The Pitfalls Of Property Exchanges

The Federal Housing Administration is delaying implementation of new rules for condo approvals until Dec. 7 and will reportedly pull back from some changes that critics said would have delayed or derailed many condominium sales.

In a June 12 letter to lenders, the Department of Housing and Urban Development announced FHA would implement a new approval process for condominium projects on Oct. 1.

As originally proposed, FHA would have been limited to guaranteeing loans on no more than 30 percent of units in any one condo project, instead of the 50 percent currently allowed.

HUD also said only condos in FHA-approved projects would be eligible for the government’s mortgage insurance program, eliminating a “spot loan” approval option that’s been in place since 1996 for approving individual loans in buildings that haven’t been certified yet.

Even more problematic for lenders, HUD said all condo projects — including 40,000 developments already on the FHA approved list — would have to be re-certified every two years, meaning many projects eligible for FHA loans today would need to be reviewed before any more FHA loans could be approved in those buildings.

Lenders with direct endorsement authority from FHA would still have had the authority to certify condo projects as in compliance with FHA requirements themselves, but would risk losing their ability continue making FHA loans if too many loans in those projects went bad.

All condo projects, whether approved by FHA or direct endorsement lenders, would have had to meet minimum standards including a requirement that no more than 15 percent of units be behind on their association dues.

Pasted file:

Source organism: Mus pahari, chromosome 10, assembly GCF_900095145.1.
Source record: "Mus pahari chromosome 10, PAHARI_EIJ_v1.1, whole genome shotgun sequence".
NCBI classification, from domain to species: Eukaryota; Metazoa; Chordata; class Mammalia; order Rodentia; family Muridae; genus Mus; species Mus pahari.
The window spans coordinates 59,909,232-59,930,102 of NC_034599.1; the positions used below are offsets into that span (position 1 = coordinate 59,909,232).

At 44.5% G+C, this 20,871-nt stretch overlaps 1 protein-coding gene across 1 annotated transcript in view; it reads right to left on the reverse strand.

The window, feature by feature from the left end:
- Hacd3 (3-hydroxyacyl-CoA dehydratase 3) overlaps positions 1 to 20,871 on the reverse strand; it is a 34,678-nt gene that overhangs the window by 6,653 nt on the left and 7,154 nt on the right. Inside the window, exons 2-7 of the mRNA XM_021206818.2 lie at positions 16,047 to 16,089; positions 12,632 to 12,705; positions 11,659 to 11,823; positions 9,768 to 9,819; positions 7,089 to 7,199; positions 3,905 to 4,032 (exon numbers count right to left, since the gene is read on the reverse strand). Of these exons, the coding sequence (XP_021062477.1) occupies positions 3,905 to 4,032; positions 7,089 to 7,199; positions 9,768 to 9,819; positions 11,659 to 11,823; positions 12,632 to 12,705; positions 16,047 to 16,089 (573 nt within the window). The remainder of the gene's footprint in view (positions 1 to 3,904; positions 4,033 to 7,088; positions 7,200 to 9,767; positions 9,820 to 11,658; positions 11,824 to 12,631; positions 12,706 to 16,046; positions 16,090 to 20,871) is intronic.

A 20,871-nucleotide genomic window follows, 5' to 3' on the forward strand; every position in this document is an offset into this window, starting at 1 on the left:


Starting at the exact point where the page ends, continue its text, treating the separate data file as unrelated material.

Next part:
Lending and real estate industry groups complained about the sweeping nature of the changes. Three weeks before they were to take effect, FHA announced it was delaying implementation until Nov. 2.With the number of bargain properties now on the local real estate market, you would think both investors and owner-occupants would be racing to take advantage of attractive deals.

While many potential homeowners — especially first-time buyers attempting to beat the Nov. 30 deadline and take advantage of the $8,000 federal tax credit — have re-entered the market and have made compelling offers to purchase Puget Sound homes, investors have been reluctant to capitalize on reverse tax-free exchanges.

Nine years ago, the federal government enhanced 1031 delayed exchanges that allow taxpayers to defer the capital gains tax on an investment property if they purchase a “replacement” investment property of equal or greater value within specific time frames.

The enhancement, Internal Revenue Procedure 2000-37, permits the title to the “replacement” property to be held by an independent third party (typically a facilitator or attorney) until the “old” property sale closes. In other words, you can buy before you sell and still defer the gain.

“I think the reason why reverse exchanges have not been terribly popular of late is that investors still need the cash to buy the property,” said Kelly Yates, an attorney who along with fellow attorney Dennis Helmick operate Exchange Facilitator Corp., which specializes in tax-deferred exchanges.